Jump to content
Brian Enos's Forums... Maku mozo!

Painting over walllpaper glue

Recommended Posts

So, I have this old house with plaster walls and hideous wallpaper. I figure even a tyro like me can manage some paint.

The paper comes off easily, in whole pieces. It looks like vinyl. But there's no paper backing that I can see. Instead, what's left on the wall is a white, brushed on (bristle strokes visible and raised) coating on TOP of another wallpaper underneath. There are two sets of paper knife score marks through the white stuff, one of which lines up with the seams of the paper just taken down, another with the seams of the paper under the white coating. The stuff doesn't seem to soften or dissolve with sponged on water. Scraping, with much effort (the bottom paper seems stuck on really well) gets me to the plaster, with brown paper over its surface (backing for the second paper?).

I'm unsure how to move on. It will be a bear trying to get the second paper off, especially with what I think is brushed on adhesive on top of it. I've been advised by some paint people (in paint stores, who are naturally trying to help, but also trying to sell their product), that it might be best to leave the bottom paper on, sand down the glue, do spot repairs w/ mud, then prime and paint. I was warned not to use a water based primer over what's left of the glue and the paper underneath. Oil and alcohol based primers were recommended.

Any paint/wall paper people out there care to offer an opinion?


Kevin, the unhandy tyro painter

Link to comment
Share on other sites

I know you don't want to hear this but I would try to get the paper off. You can get stuff that helps with the glue at someplace like ACE. I honestly think you will be hugely disappointed if you try to mud/paint over the glue and paper.

Link to comment
Share on other sites

I'm no expert at all in this arena... All I can say is that we had our kitchen repainted recently, and the guys that did it took down the top layer of wallpaper, leaving the paper backing. They then floated the walls w/ two coats of mud (one premix, and one that they mixed - apparently, they stick differently, or something?), sanded, primed, and painted. I don't know if doing something similar would help in your case at all - if there's a premix mud that would stick to the surface you've already got, that might be easier than trying to just do spot repairs, etc? Don't know...

Link to comment
Share on other sites

The advice you are getting is the best option of two.

The second option involves getting really ugly with removing the paper, this then involves causing holes and gouges in your base layer of plaster, which then would have to be filled and floated which is what you are being advised to do in the first place.

Good luck, Craig

Link to comment
Share on other sites

The under coat sounds like a "Sizeing" = it is used like a paint to let the old wall paper come off easy and when you put up new paper it lets the New paper "slide" just a bit so that the joints can be matched up before the new glue gets too firm to let it move and line up match marks.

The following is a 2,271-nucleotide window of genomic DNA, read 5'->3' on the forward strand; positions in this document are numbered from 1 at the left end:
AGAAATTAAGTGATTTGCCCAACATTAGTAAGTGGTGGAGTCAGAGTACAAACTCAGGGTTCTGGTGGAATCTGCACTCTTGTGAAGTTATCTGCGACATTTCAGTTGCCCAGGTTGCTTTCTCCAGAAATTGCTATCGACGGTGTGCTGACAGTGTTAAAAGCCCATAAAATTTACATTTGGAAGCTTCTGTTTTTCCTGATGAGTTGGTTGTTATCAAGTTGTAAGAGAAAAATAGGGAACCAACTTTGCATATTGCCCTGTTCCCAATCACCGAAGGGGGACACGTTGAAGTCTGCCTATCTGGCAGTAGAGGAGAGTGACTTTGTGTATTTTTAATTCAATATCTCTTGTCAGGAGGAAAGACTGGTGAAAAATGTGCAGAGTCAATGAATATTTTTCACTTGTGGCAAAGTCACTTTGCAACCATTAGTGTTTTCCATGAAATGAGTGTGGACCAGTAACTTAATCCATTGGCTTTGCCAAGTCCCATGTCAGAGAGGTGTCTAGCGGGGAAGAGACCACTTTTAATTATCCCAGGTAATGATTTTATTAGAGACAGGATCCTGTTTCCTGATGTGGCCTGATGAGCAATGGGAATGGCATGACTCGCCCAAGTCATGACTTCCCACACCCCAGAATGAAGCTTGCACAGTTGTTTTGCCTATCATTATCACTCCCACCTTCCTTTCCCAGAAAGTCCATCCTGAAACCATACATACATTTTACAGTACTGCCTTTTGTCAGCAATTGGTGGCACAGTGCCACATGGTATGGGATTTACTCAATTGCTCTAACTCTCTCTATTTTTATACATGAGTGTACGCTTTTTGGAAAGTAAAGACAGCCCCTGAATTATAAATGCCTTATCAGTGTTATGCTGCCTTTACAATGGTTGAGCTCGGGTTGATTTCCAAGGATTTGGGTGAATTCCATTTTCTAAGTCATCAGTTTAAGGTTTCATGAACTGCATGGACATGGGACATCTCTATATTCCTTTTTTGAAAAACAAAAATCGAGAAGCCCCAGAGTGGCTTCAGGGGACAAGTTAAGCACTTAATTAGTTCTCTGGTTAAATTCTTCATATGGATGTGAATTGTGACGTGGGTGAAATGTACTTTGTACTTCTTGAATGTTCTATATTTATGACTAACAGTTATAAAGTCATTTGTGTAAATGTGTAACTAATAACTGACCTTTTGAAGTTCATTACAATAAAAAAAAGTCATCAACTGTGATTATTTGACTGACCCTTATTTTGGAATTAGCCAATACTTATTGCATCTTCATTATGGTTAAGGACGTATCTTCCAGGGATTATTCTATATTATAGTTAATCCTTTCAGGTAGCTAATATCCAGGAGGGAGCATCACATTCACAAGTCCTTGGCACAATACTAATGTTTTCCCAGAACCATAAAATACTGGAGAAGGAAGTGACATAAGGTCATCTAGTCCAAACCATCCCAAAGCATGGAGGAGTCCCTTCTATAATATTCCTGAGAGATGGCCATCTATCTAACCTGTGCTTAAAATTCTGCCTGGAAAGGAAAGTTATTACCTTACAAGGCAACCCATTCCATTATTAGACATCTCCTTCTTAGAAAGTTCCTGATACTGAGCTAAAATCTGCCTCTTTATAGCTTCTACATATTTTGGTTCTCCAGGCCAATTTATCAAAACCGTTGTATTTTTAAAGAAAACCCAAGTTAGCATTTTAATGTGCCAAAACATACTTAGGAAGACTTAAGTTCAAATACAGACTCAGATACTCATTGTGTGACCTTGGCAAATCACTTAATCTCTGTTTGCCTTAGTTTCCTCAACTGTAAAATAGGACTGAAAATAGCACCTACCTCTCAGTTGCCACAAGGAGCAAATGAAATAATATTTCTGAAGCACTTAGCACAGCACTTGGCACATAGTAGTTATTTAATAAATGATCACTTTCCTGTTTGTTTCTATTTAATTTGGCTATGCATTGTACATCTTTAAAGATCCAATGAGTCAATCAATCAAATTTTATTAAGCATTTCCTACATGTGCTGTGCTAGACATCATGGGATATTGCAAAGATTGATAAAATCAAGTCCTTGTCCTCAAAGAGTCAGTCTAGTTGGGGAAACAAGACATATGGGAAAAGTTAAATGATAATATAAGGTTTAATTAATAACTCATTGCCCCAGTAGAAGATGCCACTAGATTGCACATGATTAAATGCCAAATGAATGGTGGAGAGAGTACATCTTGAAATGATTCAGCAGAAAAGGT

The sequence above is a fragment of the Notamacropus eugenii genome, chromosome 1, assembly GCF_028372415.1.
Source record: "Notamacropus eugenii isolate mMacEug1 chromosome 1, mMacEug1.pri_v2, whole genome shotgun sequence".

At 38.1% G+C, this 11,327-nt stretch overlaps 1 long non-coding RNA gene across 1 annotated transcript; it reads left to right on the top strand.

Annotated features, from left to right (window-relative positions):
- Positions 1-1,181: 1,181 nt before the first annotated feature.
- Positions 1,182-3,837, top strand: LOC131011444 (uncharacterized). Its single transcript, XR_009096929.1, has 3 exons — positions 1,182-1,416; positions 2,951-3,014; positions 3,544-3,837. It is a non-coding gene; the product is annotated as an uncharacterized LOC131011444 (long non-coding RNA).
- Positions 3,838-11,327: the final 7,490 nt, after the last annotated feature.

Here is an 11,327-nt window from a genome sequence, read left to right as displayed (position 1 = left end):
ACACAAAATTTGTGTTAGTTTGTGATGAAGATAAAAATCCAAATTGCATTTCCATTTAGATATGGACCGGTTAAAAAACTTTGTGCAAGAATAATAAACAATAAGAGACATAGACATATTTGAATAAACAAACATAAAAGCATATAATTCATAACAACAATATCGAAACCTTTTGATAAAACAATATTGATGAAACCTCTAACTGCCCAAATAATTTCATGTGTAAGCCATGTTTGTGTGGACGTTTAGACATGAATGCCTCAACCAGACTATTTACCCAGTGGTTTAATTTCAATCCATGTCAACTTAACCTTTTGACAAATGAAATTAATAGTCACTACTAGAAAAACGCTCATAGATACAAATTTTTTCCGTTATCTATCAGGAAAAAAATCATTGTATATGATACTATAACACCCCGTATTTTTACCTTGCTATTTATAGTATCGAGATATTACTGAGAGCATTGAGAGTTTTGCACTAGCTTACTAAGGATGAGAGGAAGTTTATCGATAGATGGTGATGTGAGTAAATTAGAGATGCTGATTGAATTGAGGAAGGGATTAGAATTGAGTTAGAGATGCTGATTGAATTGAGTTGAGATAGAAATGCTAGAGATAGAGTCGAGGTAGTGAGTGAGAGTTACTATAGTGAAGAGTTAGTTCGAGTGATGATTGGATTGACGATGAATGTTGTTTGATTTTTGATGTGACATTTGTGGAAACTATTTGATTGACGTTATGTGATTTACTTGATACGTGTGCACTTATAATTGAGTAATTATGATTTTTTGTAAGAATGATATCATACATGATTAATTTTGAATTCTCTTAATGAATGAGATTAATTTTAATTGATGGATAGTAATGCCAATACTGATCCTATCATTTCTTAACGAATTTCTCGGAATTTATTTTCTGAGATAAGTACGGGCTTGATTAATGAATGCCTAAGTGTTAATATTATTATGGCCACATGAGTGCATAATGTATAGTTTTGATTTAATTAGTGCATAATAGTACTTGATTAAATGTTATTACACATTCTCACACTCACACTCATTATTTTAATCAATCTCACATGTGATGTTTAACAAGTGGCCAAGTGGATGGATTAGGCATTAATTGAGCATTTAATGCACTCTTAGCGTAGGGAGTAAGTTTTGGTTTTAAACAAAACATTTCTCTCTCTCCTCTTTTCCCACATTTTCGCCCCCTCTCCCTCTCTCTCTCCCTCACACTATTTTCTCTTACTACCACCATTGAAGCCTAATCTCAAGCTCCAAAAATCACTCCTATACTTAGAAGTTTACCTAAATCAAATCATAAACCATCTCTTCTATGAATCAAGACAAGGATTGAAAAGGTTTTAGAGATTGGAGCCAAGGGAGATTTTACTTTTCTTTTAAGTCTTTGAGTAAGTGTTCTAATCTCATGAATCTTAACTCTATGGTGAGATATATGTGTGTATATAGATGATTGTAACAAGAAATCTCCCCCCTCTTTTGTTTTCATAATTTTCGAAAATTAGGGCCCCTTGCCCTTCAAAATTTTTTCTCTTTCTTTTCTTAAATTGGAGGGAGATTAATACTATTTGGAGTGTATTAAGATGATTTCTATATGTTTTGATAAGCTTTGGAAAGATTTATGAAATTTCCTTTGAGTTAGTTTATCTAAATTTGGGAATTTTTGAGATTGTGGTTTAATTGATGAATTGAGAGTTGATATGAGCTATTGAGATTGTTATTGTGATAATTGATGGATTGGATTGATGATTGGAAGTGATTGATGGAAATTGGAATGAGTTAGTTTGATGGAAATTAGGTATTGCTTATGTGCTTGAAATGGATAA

no the new paint will not stick so good.

If it is a sizeing the stuff you are calling Glue will not dezolv in water All the wallpaper glue I know of breaks down in water.

So Use a good scrub spong and TSP and clean the walls / let it dry and paint a test area with Kiltz. let it dry over night and thin try to wash , scrud , scratch it off. I bet it will stick just fine. a Water base Kiltz #2 can be cleaned up with soap and water on your brushes.

Edited by AlamoShooter
Link to comment
Share on other sites

Hey Kevin,

Plaster... YUK. You don't even want to think about what that will look like if you did take all the paper off. This was kinda my "kuleana" before I retired from it, so here goes. Alamo Shooter nailed it (as usual). One very important thing to remember. Any water or water based product that does penetrate the sizing will melt the glue and cause paper to wrinkle (release). That alone would make it worth it to me to seal the entire surface with an oil based sealer/primer (such as Kilz, Cover Stain, etc.) Solvent based materials are harder to work with and you'll need proper ventilation, but once the sealer is applied you can prep and paint the walls with any water based product without worry.

Here is how I would proceed.

Get walls as smooth as possible without disturbing what's under sizing.

Seal/Prime surface with oil based sealer.

Make smooth as necessary with drywall compound and sand.

Prime and paint with water based products.

Good luck and feel free to PM me with any questions. BTW, when you gonna come shoot with us again?


Edited by DonT
Link to comment
Share on other sites

Thank you all for the good advice - we'll work on it, and report back.

Don, I'll actually be in Hawaii next week, but this time out on the Big Island (the wife wants to try a different venue). Hopefully the following year I'll be able to shoot with you folks again.

Hi to the gang!


Link to comment
Share on other sites

Create an account or sign in to comment

You need to be a member in order to leave a comment

Create an account

Sign up for a new account in our community. It's easy!

Register a new account

Sign in

Already have an account? Sign in here.

Sign In Now
  • Create New...